After an Italian mayor asked the local archdiocese to pay back property taxes on Catholic schools amounting to around U.S. $112,000, the archbishop has written to the country’s prime minister threatening to close those schools if the Church is forced to pay.

In a letter published on his own archdiocesan website, Archbishop Luigi Negri of Ferrara-Comacchio wrote center-left Italian Prime Minister Matteo Renzi, addressing him “as a citizen even before a Christian,” asking him to reverse the edict from Ferrara’s mayor or “we will be forced to close the private schools.”

Negri said that the archdiocese doesn’t have the money to pay the tax bill, and that insisting on payment will come “at the expense of the children.”

Ferrara, a city of roughly 134,000, is located in the Emilia-Romagna region of northern Italy.

The dispute began when the city of Ferrara decided recently to apply the basic Italian property tax, known as the imposta municipale propria or “IMU,” retroactively to 2010 for Catholic schools, on the basis that because they charge a partial tuition they count as a “commercial activity.”

Negri, on the other hand, argues that the schools do not make money and represent a public service on the part of the Church.

According to reports, roughly ten parishes in Ferrara received notices from the city government asking them to calculate their property taxes back to 2010, and then to pay them. An official in the archdiocese has estimated that the total cost, if imposed, would be in excess of U.S. $112,000.

Negri asked Renzi to exempt Catholic schools from the property tax with “norms that do not leave margins for unfavorable interpretations,” widely taken as a reference to a 2015 ruling from the Italian supreme court that held Catholic schools charging tuition qualify as commercial entities.

That case involved a similar situation in Livorno, located on the western coast of Tuscany, in which the city government was seeking payment of roughly U.S. $470,000 in back taxes also dating to 2010.

Lower courts had barred the city’s attempt to collect the taxes on the basis that the schools were non-profit, but the supreme court held that collection of tuition made it a commercial activity, and that “nothing precludes management [of that activity] at a loss.”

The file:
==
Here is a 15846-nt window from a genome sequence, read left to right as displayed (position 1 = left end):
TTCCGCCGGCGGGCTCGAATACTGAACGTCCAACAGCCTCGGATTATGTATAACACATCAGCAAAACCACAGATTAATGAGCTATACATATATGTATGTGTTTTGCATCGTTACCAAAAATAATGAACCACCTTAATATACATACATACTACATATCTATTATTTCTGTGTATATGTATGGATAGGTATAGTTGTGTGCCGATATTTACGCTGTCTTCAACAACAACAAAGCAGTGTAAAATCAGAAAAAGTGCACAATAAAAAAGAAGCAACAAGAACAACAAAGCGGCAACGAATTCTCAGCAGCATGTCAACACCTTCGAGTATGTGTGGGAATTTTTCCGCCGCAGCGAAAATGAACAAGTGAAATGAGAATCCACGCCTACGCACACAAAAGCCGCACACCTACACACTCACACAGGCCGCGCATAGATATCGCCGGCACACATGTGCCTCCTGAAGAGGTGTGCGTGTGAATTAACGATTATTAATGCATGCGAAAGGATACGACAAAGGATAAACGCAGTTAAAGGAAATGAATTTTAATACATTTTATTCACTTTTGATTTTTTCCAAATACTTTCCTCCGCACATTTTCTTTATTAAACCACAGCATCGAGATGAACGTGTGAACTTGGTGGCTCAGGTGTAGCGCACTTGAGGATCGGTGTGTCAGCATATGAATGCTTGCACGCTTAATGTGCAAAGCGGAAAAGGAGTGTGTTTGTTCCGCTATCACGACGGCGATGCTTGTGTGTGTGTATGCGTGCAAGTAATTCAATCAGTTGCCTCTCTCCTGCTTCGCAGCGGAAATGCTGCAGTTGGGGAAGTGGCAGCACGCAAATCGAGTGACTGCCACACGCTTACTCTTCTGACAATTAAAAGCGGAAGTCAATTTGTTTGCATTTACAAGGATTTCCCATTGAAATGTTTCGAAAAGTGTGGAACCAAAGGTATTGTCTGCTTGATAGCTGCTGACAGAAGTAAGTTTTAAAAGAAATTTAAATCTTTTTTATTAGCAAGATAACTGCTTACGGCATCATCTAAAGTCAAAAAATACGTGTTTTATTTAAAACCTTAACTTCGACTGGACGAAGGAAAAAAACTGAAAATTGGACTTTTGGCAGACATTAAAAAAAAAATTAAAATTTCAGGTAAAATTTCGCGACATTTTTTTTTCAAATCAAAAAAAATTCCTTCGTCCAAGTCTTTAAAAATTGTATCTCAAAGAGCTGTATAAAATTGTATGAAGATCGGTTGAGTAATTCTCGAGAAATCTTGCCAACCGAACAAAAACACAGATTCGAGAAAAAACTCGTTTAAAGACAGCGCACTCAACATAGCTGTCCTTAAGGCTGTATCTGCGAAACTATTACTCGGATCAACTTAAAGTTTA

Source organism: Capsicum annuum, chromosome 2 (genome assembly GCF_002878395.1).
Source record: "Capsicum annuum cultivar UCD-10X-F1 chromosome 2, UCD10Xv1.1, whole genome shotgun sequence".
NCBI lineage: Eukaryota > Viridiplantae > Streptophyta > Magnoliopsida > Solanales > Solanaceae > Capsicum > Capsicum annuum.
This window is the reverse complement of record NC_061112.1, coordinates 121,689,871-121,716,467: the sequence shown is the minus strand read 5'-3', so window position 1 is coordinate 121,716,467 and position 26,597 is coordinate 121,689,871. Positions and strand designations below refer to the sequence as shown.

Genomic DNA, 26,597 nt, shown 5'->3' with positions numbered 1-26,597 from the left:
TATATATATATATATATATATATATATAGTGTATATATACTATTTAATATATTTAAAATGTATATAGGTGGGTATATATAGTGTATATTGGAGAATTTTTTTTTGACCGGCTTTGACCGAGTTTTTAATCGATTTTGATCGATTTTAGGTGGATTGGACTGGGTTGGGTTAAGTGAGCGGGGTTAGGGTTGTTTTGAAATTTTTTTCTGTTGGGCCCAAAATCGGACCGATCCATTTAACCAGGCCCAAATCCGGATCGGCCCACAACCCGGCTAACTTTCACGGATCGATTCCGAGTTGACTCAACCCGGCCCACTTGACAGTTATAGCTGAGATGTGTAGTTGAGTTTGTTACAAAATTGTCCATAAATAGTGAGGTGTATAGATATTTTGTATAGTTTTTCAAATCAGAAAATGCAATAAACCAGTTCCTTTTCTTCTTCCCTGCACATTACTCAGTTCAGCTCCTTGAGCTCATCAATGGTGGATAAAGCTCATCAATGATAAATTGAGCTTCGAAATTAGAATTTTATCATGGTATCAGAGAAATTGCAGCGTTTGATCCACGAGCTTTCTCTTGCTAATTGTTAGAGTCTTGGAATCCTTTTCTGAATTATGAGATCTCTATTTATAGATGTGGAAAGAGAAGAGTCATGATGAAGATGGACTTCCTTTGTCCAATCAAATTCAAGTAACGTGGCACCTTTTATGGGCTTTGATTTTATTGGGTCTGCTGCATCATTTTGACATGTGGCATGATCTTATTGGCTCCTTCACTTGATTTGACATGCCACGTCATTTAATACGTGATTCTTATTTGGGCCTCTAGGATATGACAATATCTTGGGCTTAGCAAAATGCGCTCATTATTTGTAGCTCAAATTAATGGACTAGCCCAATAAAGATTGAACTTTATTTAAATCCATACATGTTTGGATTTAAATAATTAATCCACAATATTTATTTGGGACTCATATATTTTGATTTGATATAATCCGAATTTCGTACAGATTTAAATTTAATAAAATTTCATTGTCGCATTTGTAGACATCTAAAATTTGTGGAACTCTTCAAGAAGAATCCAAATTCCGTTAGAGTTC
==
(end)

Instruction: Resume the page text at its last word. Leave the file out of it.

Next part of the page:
Many Italian observers believe that if the Archdiocese of Ferrara is compelled to either pay the taxes or close the schools, it could have a ripple effect across the country, with other Catholic entities as well as other non-profit operations that collect some form of revenue hit with back-dated tax bills.

Traditionally, the Catholic Church in Italy has enjoyed a broad exemption from property taxes if even a small portion of a facility is used non-commercially – for instance, a chapel inside a bed-and-breakfast.

Under pressure from the European Union, Italy began tightening those exemptions in 2013, but the precise application of the new property tax requirements remains vague and often determined on an ad-hoc basis at regional and municipal levels.

Italy also has a “Church tax” system in which taxpayers may elect to earmark o.8 percent of their annual income tax payments to a religious institution or social program of their choice. In the most recent year for which data is available, 2013, almost 81 percent of Italians elected to direct those payments to the Catholic Church, netting roughly U.S. $1.2 billion, with proceeds spread across more than 220 archdioceses, dioceses and other jurisdictions.

Negri, widely seen as one of Italy’s more conservative Catholic prelates, is no stranger to controversy.

Last year, an Italian newspaper carried a report suggesting that Negri had been overheard on an Italian train criticizing Pope Francis, especially his personnel appointments, and expressing hope that Francis would die soon.

Negri firmly denied those reports, which were based on the recollections of an unnamed fellow passenger.